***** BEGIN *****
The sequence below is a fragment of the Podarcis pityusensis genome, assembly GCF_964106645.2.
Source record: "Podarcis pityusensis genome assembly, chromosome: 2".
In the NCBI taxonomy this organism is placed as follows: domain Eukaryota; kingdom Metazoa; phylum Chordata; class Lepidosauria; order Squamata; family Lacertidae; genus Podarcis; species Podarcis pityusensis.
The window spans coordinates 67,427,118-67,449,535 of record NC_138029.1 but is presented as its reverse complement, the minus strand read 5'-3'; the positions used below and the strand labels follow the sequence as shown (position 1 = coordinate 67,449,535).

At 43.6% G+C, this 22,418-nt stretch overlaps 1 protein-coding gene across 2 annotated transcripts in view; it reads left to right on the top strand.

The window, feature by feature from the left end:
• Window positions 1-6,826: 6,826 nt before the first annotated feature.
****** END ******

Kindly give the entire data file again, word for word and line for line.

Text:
The sequence below is a fragment of the Podarcis pityusensis genome, assembly GCF_964106645.2.
Source record: "Podarcis pityusensis genome assembly, chromosome: 2".
In the NCBI taxonomy this organism is placed as follows: domain Eukaryota; kingdom Metazoa; phylum Chordata; class Lepidosauria; order Squamata; family Lacertidae; genus Podarcis; species Podarcis pityusensis.
The window spans coordinates 67,427,118-67,449,535 of record NC_138029.1 but is presented as its reverse complement, the minus strand read 5'-3'; the positions used below and the strand labels follow the sequence as shown (position 1 = coordinate 67,449,535).

At 43.6% G+C, this 22,418-nt stretch overlaps 1 protein-coding gene across 2 annotated transcripts in view; it reads left to right on the top strand.

The window, feature by feature from the left end:
• Window positions 1-6,826: 6,826 nt before the first annotated feature.